The Negroni: Bitter? Sweet.

negroniThere has always been a special place in my heart for the Negroni. Not always. I stayed away from them in elementary school, naturally. I don’t think I even tried my first until well into my twenties. And I’m not quite certain I liked it then.

But I liked the idea of the Negroni. It was and is a sophisticated, world-weary drink– one with Italian origins and bitter complexity, yet remarkably, charmingly straight forward. It is not a drink that should be knocked back like whiskey, nor can it be co-opted or diluted with other ingredients and still be called by its proper name. It is the sum of its equal, co-dependent parts: gin, sweet vermouth, and Campari. It must be savored and considered.

If a person could model one’s self after a cocktail, I knew that the Negroni was exactly what I wanted to be when I grew up, so I kept trying. So far, so good, and with minimal damage to my liver.

The Negroni doesn’t have the wide appeal of the Martini or even the Manhattan, which is, in my case, precisely the point. It isn’t necessarily an exclusive drink, but it does attract discriminating drinkers. They know who they are.

Or, at least, quickly find out who they are not.

For example, several years ago, some co-workers and I took a new server out one afternoon for a drink at a place around the corner from our restaurant. It was a warm day, so we decided to sit outside at some little tables on the sidewalk, have a smoke, and get to know our new little friend over a drink or two.

My friend Greg was managing that day, so he came around to have a chat and took our drink order while he was at it. We, the old-timers, called for Negronis. When Greg asked the new girl if she would like one as well, she spoke these precious words:

“Oh, sure. I’ll have a niggeroni, too.”

Then came the long, extremely uncomfortable silence made all the worse by the fact that she said this to a black man. If looks were hunting knives, she would have been flayed alive by everyone within earshot. What made it all the more surprising was that she hadn’t the slightest idea what she had just said. Greg generously attributed her utterance to poor Italian pronunciation, which is more than the rest of us allowed her.

And, after all that discomfort, she told us she didn’t like her Negroni and sent it back to be replaced by a Cosmopolitan. When she got up to use the restroom, one of our party re-christened her “Chili’s” because he felt she might be much more at home working at a place that sold Awesome Blossoms than with us. The name stuck around for about as long as she did. That drink we bought her as a welcome ended up being her departing gift, too, since that’s precisely what she did shortly after.

Apart from its cachet of clique, what I love most about the Negroni is that it is deliciously louche. It hints at danger and moral decay more precisely than any other drink, save Absinthe. Just ask Tennessee Williams. Of course, he choked to death on a plastic bottle cap, so it might be easier to simply watch Lotte Lenya*, Warren Beatty, and Vivien Leigh drink them in The Roman Spring of Mrs. Stone and enjoy the ensuing destruction. They weren’t exactly good for Mrs. Stone, nor were they especially good for Mr. Beatty’s awful Italian accent, but they certainly helped to lubricate the plot. (*After searching for a video clip from the film, I stumbled upon an article by Toby Cecchini in the New York Times referring to Lotte Lenya as, well, louche. It must be true. For a wonderful description of the drink and its components, read his article Shaken And Stirred; Dressing Italian.)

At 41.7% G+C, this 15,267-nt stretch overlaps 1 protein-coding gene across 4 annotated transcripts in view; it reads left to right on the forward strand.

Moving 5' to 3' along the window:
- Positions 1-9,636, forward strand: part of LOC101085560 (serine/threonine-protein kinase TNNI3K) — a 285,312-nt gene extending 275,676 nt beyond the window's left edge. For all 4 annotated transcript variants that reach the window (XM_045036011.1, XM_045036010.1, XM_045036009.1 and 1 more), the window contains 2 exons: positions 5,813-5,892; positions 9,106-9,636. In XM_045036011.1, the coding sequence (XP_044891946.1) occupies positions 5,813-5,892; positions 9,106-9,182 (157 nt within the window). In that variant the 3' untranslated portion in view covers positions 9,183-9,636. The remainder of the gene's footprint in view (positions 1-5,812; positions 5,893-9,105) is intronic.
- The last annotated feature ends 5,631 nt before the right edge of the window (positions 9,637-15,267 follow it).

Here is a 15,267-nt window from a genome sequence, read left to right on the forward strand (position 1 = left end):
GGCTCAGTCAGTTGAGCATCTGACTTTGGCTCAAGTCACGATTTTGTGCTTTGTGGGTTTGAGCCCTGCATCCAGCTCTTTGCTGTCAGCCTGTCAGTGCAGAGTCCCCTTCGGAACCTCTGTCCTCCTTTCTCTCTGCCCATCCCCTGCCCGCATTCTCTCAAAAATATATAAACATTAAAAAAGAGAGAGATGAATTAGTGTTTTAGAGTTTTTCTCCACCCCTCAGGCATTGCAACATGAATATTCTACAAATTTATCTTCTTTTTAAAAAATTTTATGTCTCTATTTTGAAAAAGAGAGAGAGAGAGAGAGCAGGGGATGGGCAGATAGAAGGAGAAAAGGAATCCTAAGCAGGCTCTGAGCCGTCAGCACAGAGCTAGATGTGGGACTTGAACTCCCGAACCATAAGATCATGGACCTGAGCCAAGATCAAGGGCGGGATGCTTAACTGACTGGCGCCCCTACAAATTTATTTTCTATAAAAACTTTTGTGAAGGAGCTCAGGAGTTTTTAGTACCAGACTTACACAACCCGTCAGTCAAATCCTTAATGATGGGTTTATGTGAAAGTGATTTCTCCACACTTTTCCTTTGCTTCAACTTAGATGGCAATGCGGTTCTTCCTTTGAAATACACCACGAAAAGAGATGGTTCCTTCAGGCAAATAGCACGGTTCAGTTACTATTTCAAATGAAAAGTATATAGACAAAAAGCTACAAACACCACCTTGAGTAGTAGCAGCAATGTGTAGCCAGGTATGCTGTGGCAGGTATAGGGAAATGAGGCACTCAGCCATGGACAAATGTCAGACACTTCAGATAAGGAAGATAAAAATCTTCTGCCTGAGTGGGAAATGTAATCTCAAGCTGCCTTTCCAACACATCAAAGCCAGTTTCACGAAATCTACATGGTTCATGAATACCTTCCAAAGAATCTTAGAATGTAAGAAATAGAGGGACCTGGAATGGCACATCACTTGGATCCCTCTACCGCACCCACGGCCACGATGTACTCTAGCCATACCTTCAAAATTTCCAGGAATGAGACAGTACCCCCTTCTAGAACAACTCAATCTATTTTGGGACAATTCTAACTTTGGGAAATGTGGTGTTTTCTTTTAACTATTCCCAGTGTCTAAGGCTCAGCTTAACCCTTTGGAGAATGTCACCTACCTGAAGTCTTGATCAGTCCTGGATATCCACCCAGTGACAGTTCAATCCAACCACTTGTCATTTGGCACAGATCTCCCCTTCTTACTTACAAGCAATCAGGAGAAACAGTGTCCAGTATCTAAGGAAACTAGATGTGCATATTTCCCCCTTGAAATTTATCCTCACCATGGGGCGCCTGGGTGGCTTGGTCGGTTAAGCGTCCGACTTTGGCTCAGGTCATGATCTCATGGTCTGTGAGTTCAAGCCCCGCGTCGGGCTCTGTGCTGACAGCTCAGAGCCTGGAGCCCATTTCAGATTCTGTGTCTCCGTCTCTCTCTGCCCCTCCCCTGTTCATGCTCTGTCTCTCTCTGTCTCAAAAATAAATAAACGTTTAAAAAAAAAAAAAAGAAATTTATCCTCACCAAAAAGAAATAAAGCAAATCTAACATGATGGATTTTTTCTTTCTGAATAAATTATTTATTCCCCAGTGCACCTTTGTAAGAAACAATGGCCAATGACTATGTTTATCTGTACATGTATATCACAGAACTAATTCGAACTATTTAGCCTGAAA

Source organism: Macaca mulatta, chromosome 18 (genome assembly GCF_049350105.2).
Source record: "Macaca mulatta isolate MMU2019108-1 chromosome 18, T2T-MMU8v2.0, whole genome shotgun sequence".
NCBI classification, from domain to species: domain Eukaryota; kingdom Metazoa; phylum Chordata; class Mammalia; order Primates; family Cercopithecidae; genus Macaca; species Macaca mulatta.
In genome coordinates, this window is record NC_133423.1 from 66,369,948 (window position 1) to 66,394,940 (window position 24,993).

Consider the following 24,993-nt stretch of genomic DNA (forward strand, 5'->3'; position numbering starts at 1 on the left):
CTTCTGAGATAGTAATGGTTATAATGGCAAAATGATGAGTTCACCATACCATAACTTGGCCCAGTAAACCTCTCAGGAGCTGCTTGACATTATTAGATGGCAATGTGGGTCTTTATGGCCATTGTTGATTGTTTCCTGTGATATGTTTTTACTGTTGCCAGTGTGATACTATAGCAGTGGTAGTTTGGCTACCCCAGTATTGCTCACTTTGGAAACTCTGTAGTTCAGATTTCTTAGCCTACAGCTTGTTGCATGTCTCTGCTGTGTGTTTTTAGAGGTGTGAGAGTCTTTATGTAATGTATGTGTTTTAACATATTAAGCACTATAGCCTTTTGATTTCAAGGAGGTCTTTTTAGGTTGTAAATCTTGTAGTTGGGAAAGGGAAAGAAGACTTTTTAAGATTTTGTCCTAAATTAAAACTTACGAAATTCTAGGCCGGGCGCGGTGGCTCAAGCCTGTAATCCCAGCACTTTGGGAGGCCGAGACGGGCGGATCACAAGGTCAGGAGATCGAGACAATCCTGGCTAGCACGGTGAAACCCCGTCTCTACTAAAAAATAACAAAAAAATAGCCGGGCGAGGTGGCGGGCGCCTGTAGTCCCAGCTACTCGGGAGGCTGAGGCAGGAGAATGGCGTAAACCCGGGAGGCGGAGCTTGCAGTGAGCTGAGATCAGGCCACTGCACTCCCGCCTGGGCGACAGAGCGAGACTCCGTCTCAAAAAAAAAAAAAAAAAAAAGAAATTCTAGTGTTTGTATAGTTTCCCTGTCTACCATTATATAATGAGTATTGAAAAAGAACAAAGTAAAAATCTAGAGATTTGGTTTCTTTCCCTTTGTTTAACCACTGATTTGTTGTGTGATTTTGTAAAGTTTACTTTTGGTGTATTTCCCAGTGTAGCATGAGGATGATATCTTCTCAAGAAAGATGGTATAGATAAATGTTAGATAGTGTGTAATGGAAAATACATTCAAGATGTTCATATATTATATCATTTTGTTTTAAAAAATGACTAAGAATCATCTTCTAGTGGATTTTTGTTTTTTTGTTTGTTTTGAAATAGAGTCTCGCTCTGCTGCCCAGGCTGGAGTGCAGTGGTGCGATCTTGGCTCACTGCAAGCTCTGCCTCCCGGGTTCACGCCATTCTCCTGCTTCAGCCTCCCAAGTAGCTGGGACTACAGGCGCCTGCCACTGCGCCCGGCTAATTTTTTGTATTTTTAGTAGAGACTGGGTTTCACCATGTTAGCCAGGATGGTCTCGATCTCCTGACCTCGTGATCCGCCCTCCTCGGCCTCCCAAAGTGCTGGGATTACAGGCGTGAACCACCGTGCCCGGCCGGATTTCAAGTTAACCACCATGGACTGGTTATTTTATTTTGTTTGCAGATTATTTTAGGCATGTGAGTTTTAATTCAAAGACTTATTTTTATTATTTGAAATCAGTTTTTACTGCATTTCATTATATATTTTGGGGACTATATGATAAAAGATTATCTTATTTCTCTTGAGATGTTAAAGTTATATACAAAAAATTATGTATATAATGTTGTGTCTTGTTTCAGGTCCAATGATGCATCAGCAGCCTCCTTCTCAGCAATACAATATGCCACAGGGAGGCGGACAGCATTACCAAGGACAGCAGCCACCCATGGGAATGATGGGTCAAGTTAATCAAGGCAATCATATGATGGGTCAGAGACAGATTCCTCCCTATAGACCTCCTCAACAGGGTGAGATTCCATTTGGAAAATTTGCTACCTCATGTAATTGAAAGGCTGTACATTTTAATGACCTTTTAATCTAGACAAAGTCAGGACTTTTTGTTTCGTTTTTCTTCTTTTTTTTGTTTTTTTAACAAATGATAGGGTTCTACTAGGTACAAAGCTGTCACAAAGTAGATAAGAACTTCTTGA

There is a time and a place for the Negroni: swank apartments at midnight, dimly lit trysting places at any time of day, on the sly in a toney sanitarium– appropriate situations, all of them. They should never under any circumstances be drunk over a quick lunch with your parents or ordered from bartenders who inhabit the jungles of South America. I speak from experience. I don’t care if there is a casino on the premises. You might win at the crap tables, but you will almost assuredly lose the battle with the bartender.

The Classic Negroni

The cocktail owes its name and its existence to one Count Camillo Negroni of Florence, Italy. According to Eric Felten’s enjoyable read, How’s Your Drink?, Negroni’s preferred drink at the CaffĂ© Casoni was the Americano, an admixture of Campari, Cinzano, and club soda. One day, he asked the bartender, Fosco Scarselli, to fortify his drink with gin. The cocktail was an unqualified success and its intake spread first around the city, then the world.


Makes one Negroni

1 ounce of good gin. Please do not stint.

1 ounce Cinzano Rosso vermouth

1 ounce Campari.

Ice cubes, preferably made from Italian spring water. Or tap if you must.

Orange peel or slice for garnish


Into a cocktail shaker, add all ingredients except the orange. Shake or stir, according to your own preference. Strain into chilled cocktail class. Garnish with orange.

Sit back, and enjoy the ensuing existential train wreck.

As an added bonus, while I’m on the topic of train wrecks, enjoy a clip from a famous television personality I would never expect to see drinking a Negroni. In my opinion, she doesn’t get it quite right, just pouring everything over the rocks without proper mixing as she does. Then again, she does only have 30 minutes to make an entire meal.



About Michael Procopio

I write about food and am very fond of Edward Gorey. And gin.
This entry was posted in Liquids, Rants and Stories, Stage, Film, and Television. Bookmark the permalink.

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